Poor Education/Lack of Education/Illiteracy
1) A lack of ability to read and write. 2) The state of being illiterate; lack of any or enough education.
Children in developing nations have limited access to education, which limits opportunity and reduces potential. (see website)
Stats and Facts
Here are some basic facts and figures about illiteracy:
- There are approximately one billion nonliterate adults (persons 15 years old and above) in the world today.
- Ninety-eight percent of all nonliterates are in developing nations.
- Two-thirds of all nonliterates are women.
- One-half of all nonliterates are in India and China.
- It is estimated that 30-50 million people are added each year to the numbers of nonliterates.
- Twenty-seven percent of all adults are nonliterate.
- Africa, as a continent, has a literacy rate of less than 50 percent.
- Worldwide, the percentage of adult illiteracy is declining, but the absolute number of nonliterates is increasing.
- In the poorer nations, population growth is believed to be a primary source of growth in the number of nonliterates.
See full site here
This article that I found on UNICEF’s site is a little old but very informative on illiteracy…
Education For All: Making the right a reality
“More than 130 million children of primary school age in developing countries,
including 73 million girls, are growing up without access to basic education,”
says Carol Bellamy, Executive Director of UNICEF. The world can no
longer afford such an enormous waste of human potential.
Nearly a billion people, two thirds of them women, will enter the 21st century
unable to read a book or sign their names — much less operate a computer
or understand a simple application form. And they will live, as now, in more
desperate poverty and poorer health than most of those who can. They are the
world’s functional illiterates — and their numbers are growing.
The consequences of illiteracy are profound, even potentially life-threatening.
They flow from the denial of a fundamental human right: the right to education,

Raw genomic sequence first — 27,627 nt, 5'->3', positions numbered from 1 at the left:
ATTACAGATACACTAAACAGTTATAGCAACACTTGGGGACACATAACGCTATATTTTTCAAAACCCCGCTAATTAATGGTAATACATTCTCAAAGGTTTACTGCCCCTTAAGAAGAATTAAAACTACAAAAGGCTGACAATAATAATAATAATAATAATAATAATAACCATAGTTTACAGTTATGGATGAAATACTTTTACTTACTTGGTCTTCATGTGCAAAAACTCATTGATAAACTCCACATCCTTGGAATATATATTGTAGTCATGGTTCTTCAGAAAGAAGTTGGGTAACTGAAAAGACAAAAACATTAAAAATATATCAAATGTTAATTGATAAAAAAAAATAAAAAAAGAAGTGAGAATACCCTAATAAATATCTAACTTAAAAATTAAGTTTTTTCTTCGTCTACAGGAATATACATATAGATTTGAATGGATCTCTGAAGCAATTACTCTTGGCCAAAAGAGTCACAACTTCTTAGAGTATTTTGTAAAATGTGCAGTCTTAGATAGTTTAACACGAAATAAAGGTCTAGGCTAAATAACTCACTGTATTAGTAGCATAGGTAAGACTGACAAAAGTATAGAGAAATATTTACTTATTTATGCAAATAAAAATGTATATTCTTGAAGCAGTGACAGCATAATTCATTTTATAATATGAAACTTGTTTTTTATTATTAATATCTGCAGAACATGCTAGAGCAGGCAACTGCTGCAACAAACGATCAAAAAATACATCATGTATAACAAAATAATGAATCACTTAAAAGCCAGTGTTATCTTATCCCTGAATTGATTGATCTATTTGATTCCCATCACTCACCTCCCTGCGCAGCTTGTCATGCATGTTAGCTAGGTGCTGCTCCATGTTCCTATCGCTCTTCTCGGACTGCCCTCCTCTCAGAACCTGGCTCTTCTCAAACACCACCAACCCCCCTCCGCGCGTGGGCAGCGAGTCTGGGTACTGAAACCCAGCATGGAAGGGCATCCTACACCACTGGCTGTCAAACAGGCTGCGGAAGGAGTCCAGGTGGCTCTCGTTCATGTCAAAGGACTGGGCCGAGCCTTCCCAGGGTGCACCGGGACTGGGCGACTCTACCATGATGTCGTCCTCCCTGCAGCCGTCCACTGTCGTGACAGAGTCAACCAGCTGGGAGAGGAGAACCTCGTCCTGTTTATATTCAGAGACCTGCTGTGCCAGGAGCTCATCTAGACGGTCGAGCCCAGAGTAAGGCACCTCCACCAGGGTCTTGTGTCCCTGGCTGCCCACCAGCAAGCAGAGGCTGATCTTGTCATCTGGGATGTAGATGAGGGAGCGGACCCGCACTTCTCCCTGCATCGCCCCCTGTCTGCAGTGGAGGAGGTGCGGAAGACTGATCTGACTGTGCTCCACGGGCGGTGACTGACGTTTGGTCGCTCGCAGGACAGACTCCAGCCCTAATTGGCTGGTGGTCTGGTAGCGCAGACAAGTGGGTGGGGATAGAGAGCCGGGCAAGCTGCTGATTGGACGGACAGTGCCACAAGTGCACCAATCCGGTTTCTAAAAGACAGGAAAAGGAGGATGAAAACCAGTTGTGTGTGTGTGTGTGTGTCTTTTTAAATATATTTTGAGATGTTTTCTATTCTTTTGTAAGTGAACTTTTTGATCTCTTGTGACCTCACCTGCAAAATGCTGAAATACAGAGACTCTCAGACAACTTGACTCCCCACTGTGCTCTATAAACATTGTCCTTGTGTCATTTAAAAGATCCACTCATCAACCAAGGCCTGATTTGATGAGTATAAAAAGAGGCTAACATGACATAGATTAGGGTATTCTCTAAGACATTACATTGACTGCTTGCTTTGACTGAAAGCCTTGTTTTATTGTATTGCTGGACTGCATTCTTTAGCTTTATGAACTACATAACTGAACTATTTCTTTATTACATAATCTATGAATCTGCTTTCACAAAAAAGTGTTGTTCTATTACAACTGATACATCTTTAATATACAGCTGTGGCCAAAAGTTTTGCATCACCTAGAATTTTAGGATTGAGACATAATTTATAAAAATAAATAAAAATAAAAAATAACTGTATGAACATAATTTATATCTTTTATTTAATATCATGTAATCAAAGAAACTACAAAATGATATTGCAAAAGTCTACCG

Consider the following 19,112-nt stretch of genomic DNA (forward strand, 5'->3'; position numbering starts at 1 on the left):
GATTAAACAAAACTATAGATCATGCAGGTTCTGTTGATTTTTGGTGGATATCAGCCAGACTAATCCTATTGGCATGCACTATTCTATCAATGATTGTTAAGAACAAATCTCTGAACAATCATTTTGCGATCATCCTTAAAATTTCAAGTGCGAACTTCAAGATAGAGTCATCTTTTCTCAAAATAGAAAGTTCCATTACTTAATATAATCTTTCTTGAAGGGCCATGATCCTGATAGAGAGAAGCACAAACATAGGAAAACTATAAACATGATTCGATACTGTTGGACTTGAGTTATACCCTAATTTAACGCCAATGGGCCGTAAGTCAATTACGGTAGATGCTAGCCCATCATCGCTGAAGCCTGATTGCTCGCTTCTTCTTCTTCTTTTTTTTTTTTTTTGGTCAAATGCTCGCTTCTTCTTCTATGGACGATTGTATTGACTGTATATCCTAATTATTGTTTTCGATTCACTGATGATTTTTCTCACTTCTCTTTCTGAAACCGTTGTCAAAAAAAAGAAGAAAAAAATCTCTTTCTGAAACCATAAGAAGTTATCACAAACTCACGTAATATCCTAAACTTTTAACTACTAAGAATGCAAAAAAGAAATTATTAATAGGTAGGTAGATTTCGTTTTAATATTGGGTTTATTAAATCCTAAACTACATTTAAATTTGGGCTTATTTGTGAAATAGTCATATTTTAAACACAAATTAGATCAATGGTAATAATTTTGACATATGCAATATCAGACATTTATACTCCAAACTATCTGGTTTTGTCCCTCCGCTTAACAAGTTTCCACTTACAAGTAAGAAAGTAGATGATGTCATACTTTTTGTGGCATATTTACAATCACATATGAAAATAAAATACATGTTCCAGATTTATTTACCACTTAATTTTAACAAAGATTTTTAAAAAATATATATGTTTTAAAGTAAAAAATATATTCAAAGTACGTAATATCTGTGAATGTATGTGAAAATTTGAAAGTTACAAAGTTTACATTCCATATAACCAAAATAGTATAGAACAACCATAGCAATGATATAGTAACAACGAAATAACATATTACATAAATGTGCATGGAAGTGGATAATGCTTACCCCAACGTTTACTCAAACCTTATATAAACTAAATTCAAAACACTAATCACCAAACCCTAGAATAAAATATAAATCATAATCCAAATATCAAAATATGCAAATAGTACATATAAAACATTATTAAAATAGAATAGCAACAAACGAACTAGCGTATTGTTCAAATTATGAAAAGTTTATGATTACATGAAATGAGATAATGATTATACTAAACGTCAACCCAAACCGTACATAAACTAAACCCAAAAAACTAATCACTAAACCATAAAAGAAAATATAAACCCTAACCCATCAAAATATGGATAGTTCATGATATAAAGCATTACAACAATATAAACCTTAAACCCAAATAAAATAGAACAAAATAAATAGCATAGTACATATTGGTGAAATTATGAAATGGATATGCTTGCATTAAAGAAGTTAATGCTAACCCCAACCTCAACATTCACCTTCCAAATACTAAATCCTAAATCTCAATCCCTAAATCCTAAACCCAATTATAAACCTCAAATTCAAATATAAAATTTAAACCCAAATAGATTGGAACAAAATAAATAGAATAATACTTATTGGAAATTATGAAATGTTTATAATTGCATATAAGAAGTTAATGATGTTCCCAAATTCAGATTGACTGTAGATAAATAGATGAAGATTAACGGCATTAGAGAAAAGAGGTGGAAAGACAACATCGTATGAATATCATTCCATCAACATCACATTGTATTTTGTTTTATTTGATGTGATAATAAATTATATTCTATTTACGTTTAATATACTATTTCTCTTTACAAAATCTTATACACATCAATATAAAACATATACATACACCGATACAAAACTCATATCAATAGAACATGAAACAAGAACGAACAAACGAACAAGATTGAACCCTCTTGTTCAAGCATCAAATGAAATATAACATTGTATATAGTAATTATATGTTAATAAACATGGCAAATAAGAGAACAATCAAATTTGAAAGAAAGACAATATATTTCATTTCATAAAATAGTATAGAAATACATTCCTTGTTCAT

proclaimed in agreements ranging from the 50-year-old Universal
Declaration of Human Rights to the 1989 Convention on the Rights of the
Child, the world’s most universally embraced human rights instrument. This
right has been a topic of discussion in numerous international meetings over
the past 50 years and in every major United Nations summit and conference of
the past decade.
The Right to Education
An education revolution is absolutely essential. An estimated 855 million people
(more than one sixth of humanity) will be functionally illiterate at the end of this century. At the same time, more than 130 million children of primary school age in the developing
countries, including 73 million girls, are growing up without access to basic education.
Millions of others languish in sub-standard learning situations where little learning takes place. Without an education, people cannot work productively, care for their health, sustain and protect themselves and their families or live culturally enriched lives. Illiteracy makes it difficult for them to interact in society in a spirit of understanding, peace, tolerance and gender equality among all peoples and groups. On a society-wide scale, the denial of education harms the cause of democracy and social progress — and, by extension, international peace and security.
Millennium Development Goals:
1. to eradicate extreme poverty and hunger.
2. to achieve universal primary education.
(See site on MDG’s)
UN Convention on the Rights of the Child:
Article 28 (summary) Children have a right to education. Discipline in schools should respect children’s human dignity. Primary education should be free. Wealthy countries should help poorer countries achieve this.